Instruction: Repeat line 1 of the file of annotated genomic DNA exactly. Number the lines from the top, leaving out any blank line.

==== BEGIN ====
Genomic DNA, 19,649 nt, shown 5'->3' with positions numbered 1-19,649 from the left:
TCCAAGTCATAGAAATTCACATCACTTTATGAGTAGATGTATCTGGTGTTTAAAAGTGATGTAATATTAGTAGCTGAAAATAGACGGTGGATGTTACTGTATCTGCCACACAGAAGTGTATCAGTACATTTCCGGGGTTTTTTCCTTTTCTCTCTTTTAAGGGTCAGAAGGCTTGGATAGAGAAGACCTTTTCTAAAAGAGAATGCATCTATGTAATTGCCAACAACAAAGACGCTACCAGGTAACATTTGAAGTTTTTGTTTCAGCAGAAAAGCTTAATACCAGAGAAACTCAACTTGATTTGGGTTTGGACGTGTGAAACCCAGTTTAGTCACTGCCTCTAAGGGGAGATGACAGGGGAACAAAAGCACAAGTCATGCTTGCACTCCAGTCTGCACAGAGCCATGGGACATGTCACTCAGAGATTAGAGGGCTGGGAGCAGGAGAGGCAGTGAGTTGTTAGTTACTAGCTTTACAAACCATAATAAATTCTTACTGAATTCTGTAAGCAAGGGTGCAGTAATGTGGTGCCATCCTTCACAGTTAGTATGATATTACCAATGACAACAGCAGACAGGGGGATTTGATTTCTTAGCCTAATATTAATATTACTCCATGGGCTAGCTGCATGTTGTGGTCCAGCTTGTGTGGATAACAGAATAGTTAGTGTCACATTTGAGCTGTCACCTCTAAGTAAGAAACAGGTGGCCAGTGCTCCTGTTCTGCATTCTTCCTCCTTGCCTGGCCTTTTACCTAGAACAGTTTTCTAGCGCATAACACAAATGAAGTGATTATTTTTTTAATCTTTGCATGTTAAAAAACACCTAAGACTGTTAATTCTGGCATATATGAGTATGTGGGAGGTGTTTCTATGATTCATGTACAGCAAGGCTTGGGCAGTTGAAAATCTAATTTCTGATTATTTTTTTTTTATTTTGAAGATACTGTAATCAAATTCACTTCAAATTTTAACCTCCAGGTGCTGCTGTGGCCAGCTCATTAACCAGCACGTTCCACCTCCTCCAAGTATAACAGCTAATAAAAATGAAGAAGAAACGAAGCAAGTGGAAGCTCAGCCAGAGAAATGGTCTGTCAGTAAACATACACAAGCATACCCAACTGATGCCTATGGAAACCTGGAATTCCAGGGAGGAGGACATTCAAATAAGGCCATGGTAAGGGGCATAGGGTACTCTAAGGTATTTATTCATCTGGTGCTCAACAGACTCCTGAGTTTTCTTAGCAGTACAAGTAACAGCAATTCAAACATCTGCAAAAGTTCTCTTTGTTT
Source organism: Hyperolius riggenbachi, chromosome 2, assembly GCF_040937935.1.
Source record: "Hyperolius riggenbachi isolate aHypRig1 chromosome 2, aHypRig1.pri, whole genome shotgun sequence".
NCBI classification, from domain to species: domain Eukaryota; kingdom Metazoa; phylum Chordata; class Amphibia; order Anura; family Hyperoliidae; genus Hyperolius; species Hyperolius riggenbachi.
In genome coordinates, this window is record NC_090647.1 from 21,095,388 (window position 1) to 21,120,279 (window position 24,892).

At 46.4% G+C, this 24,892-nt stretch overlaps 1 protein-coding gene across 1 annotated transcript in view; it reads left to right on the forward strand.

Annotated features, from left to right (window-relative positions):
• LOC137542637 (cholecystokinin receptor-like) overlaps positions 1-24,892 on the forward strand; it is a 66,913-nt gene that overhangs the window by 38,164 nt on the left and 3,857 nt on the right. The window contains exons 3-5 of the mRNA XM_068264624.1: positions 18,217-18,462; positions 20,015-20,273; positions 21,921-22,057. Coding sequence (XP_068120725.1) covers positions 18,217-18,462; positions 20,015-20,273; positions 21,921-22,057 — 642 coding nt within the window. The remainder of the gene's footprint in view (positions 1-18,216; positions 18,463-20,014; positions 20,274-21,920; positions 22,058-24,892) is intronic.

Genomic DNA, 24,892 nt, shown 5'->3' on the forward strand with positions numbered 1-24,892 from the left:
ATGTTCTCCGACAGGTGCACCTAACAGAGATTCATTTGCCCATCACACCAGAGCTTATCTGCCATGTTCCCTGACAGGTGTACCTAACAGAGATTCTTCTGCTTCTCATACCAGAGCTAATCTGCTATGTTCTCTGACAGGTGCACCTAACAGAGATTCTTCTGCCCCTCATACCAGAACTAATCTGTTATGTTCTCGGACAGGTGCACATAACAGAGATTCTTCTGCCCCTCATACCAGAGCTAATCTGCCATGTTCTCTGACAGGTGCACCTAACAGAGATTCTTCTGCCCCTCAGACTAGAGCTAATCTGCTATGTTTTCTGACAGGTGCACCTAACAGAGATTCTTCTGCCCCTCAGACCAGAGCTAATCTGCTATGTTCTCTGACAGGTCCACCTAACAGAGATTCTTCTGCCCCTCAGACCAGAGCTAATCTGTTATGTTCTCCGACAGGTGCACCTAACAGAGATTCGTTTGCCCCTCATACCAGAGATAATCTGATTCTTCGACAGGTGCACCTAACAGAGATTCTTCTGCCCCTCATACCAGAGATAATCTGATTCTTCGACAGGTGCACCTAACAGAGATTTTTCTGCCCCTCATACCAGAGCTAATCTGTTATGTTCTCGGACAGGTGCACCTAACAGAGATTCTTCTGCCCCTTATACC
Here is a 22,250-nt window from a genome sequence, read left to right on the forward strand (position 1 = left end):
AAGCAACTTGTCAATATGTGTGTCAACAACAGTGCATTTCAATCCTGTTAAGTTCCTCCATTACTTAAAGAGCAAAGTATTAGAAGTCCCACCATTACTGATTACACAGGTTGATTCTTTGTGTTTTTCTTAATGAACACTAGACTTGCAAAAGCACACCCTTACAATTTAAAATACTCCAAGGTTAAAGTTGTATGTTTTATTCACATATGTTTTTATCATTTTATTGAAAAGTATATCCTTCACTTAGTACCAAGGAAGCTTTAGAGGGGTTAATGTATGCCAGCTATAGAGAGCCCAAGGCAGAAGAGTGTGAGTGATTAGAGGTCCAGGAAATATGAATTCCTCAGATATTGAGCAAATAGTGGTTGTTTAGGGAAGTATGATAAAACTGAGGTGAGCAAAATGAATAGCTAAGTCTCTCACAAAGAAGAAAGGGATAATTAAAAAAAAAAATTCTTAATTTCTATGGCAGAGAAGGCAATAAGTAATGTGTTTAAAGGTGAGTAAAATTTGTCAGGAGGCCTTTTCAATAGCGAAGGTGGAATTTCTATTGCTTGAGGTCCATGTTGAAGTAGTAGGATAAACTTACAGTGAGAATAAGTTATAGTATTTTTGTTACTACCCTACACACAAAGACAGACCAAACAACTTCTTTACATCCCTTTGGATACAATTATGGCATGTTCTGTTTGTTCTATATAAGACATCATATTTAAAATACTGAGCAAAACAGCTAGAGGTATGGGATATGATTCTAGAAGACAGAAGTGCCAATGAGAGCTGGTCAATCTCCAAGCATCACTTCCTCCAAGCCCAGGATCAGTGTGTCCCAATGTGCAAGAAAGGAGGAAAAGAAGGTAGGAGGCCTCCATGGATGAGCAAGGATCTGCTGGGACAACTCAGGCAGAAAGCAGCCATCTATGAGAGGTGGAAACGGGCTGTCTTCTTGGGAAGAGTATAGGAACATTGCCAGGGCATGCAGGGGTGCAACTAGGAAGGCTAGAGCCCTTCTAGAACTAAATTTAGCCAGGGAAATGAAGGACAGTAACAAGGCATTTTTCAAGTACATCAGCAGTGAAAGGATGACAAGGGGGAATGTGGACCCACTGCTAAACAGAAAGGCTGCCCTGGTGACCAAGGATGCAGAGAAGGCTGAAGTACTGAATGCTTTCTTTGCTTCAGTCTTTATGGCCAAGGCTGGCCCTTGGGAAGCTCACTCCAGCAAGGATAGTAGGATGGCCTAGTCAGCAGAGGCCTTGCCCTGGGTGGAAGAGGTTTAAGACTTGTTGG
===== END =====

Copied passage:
Genomic DNA, 19,649 nt, shown 5'->3' with positions numbered 1-19,649 from the left: